It is an honour to announce that the Dyslexia and eye-correction treatment offered by the Alison Lawson Centre will now be available in London, in Osborne Cawkwell’s very own offices, from the start of August 2016. To date, they were only available in Yeovil, Somerset, meaning that it wasn’t always convenient for clients from around the country to get to the centre.
Grace and I had the pleasure of spending four days training alongside Jo, James and Jessie from ALC-UK, to discover and understand what the eye-correction treatment is about and see how it works in action. The aim is to strengthen, re-focus and re-establish new pathways between the back of the eye and the brain so images and messages are clearer. The course consists of an initial and final assessment around nine eye-strengthening sessions where clients work through (fun) exercises on a lightbox wearing glasses. The follow-up homework is key to the success of the treatment and commitment is essential. Excitingly, Grace and I will be able to run the middle sessions on behalf of ALC here in London.
Though what ALC does is mostly known to help relieve symptoms linked to dyslexia (and other special needs), clients testify that it has helped them with a variety of other skills such as memory, counting, reading, handwriting, organisational skills, visual and spacial awareness and general ‘togetherness’. Grace and I saw really different people taking the course: a 6-year-old inverting numbers and letters, a lady in her mid-thirties who couldn’t read fluently and wanted to feel more confident in helping her children with homework, a man in his fifties who loved history books but struggled with focussing and speed, and got frequent headaches from reading; we also observed a 20-year-old sent by his boss to improve his work organisational, and communicational skills and time management, and finally a 15-year-old boy and his dad doing the course together and getting very competitive by the end of the week! Everyone seemed to say that 4 sessions on, they were already seeing positive effects, sometimes changes even, in they way they could feel, see or understand things.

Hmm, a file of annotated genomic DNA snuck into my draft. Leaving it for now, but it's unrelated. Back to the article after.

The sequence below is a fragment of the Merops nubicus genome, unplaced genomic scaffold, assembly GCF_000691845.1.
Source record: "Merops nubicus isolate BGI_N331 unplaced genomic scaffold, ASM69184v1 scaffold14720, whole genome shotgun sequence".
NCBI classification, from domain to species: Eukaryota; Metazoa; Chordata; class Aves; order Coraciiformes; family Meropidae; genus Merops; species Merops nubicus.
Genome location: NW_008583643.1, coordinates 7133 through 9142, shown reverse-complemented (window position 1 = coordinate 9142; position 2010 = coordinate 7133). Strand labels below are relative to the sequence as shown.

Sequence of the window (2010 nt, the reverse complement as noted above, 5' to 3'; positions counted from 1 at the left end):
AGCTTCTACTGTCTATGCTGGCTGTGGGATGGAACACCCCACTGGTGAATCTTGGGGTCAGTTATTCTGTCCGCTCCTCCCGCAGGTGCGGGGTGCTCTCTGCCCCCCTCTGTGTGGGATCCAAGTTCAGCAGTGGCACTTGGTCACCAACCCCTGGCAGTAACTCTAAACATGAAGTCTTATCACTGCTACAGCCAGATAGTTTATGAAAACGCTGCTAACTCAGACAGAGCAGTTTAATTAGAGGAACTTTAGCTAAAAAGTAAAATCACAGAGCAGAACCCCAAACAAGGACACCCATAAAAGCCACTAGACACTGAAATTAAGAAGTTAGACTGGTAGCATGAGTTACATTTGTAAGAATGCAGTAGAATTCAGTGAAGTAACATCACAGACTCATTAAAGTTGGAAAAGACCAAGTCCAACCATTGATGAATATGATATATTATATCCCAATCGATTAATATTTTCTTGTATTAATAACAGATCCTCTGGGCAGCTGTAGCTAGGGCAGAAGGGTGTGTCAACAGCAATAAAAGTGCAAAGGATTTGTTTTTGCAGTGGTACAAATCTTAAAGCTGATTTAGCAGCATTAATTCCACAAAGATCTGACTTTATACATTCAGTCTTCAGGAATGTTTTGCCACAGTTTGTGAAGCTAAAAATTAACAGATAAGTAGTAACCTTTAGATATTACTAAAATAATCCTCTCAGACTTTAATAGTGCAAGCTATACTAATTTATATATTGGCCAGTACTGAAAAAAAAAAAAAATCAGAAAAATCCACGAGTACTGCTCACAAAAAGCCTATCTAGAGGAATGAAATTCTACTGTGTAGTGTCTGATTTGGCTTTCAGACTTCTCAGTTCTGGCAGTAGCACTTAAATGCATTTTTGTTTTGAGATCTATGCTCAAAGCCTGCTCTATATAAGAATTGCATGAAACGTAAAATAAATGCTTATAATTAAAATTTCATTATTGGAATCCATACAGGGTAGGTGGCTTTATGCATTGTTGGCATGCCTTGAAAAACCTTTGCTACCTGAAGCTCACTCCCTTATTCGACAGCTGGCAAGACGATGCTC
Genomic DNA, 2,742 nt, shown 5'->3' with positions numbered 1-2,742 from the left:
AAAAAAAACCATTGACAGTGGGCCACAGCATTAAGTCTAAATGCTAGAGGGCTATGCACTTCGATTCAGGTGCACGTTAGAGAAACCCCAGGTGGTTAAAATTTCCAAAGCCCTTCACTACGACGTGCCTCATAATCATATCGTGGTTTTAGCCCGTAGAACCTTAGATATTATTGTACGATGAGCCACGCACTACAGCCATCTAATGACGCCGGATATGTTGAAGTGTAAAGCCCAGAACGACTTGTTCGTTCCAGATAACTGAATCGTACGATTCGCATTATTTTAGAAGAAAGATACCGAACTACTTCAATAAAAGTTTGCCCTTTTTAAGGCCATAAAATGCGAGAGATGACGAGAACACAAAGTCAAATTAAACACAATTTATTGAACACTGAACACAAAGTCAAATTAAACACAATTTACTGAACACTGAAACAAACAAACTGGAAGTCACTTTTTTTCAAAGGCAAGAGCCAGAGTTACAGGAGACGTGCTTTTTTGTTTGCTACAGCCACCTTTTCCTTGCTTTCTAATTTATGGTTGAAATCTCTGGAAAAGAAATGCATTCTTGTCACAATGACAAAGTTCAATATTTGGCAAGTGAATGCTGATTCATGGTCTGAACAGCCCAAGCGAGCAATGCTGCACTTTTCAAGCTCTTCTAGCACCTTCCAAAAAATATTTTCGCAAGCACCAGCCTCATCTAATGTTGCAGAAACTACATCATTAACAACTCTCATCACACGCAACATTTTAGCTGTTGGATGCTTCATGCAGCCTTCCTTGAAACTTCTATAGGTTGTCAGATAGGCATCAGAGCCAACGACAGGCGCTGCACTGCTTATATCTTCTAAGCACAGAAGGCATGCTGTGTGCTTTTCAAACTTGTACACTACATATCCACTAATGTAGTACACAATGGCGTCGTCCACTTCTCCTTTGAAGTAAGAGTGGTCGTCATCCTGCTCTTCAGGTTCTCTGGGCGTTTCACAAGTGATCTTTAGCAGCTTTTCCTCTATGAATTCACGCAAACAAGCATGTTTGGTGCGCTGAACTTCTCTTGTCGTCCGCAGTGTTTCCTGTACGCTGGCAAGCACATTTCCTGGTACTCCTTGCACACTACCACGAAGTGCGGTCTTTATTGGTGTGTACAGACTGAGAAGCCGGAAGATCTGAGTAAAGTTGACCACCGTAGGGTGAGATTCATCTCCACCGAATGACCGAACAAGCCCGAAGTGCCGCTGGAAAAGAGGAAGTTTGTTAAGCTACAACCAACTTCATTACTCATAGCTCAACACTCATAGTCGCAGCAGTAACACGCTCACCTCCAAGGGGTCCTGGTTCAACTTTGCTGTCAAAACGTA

So all these wonderful changes made me wonder about myself… I had quite a few difficulties during my schooling, particularly with slow reading and never being able to finish an exam. Perhaps it would be a good thing to do ALC’s pre-assessment questionnaire on their website to see what they had to say about ‘my symptoms’. So I did. Well, well, well… the results came back with me “possibly being dyslexic: not so much visually as I don’t have problems with words and spelling, but more with the processing skills/speed side of things”. Jo very kindly ran through ‘my dyslexia symptoms’ with me and it started to make sense; the course *could* be helpful to me. Although this is no grand diagnostic, it is interesting and reassuring to know that there may have been a reason for my years of disliking anything to do with essays and exams; it is no fun having to read a text four times before being able to answer questions, or starting writing essays half-way through the allowed time, struggling to gather concise thoughts and create a logical structured plan (these are things still affecting me as an adult now).
I would not wish anyone to go through what I did (and my dyslexia symptoms are nothing compared with others’!) therefore, if you think you, your child, your student or someone else you know may benefit from eye-strengthening therapy, please do get in touch to find out more! And remember, it’s not age-specific: children, adults and the elderly have seen differences…